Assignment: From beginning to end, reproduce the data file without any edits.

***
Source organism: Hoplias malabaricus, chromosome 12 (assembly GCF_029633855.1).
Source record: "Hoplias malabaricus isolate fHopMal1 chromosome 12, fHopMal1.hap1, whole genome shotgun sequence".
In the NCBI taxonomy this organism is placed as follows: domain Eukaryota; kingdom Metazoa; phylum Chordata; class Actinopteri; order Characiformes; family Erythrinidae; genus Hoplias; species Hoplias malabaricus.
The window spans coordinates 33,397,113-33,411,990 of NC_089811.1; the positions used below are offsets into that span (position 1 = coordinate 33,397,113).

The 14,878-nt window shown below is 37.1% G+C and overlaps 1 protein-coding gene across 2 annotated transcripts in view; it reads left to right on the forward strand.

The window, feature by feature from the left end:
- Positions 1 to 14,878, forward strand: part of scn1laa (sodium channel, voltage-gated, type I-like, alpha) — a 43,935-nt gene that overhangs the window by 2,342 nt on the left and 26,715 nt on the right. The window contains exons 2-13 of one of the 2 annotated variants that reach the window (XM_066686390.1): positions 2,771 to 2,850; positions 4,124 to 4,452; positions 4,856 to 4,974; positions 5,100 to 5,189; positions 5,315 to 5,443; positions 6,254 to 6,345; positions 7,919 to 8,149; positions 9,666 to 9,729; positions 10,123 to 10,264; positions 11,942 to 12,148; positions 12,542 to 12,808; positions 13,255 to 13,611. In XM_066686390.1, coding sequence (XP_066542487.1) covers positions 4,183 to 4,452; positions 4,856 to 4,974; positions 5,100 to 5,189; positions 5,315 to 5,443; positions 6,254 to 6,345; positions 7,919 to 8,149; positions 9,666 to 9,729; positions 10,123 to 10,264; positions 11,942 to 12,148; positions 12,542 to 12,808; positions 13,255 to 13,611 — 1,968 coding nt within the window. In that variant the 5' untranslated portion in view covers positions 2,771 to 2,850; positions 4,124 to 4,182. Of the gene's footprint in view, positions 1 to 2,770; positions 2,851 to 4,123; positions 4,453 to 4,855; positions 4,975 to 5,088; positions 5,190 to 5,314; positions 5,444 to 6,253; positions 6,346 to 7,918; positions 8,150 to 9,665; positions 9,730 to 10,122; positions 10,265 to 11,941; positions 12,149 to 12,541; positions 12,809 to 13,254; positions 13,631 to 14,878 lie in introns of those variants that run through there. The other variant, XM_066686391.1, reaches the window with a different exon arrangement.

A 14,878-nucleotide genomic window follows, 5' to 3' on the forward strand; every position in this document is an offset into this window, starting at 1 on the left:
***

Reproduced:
Source organism: Hoplias malabaricus, chromosome 12 (assembly GCF_029633855.1).
Source record: "Hoplias malabaricus isolate fHopMal1 chromosome 12, fHopMal1.hap1, whole genome shotgun sequence".
In the NCBI taxonomy this organism is placed as follows: domain Eukaryota; kingdom Metazoa; phylum Chordata; class Actinopteri; order Characiformes; family Erythrinidae; genus Hoplias; species Hoplias malabaricus.
The window spans coordinates 33,397,113-33,411,990 of NC_089811.1; the positions used below are offsets into that span (position 1 = coordinate 33,397,113).

The 14,878-nt window shown below is 37.1% G+C and overlaps 1 protein-coding gene across 2 annotated transcripts in view; it reads left to right on the forward strand.

The window, feature by feature from the left end:
- Positions 1 to 14,878, forward strand: part of scn1laa (sodium channel, voltage-gated, type I-like, alpha) — a 43,935-nt gene that overhangs the window by 2,342 nt on the left and 26,715 nt on the right. The window contains exons 2-13 of one of the 2 annotated variants that reach the window (XM_066686390.1): positions 2,771 to 2,850; positions 4,124 to 4,452; positions 4,856 to 4,974; positions 5,100 to 5,189; positions 5,315 to 5,443; positions 6,254 to 6,345; positions 7,919 to 8,149; positions 9,666 to 9,729; positions 10,123 to 10,264; positions 11,942 to 12,148; positions 12,542 to 12,808; positions 13,255 to 13,611. In XM_066686390.1, coding sequence (XP_066542487.1) covers positions 4,183 to 4,452; positions 4,856 to 4,974; positions 5,100 to 5,189; positions 5,315 to 5,443; positions 6,254 to 6,345; positions 7,919 to 8,149; positions 9,666 to 9,729; positions 10,123 to 10,264; positions 11,942 to 12,148; positions 12,542 to 12,808; positions 13,255 to 13,611 — 1,968 coding nt within the window. In that variant the 5' untranslated portion in view covers positions 2,771 to 2,850; positions 4,124 to 4,182. Of the gene's footprint in view, positions 1 to 2,770; positions 2,851 to 4,123; positions 4,453 to 4,855; positions 4,975 to 5,088; positions 5,190 to 5,314; positions 5,444 to 6,253; positions 6,346 to 7,918; positions 8,150 to 9,665; positions 9,730 to 10,122; positions 10,265 to 11,941; positions 12,149 to 12,541; positions 12,809 to 13,254; positions 13,631 to 14,878 lie in introns of those variants that run through there. The other variant, XM_066686391.1, reaches the window with a different exon arrangement.

A 14,878-nucleotide genomic window follows, 5' to 3' on the forward strand; every position in this document is an offset into this window, starting at 1 on the left: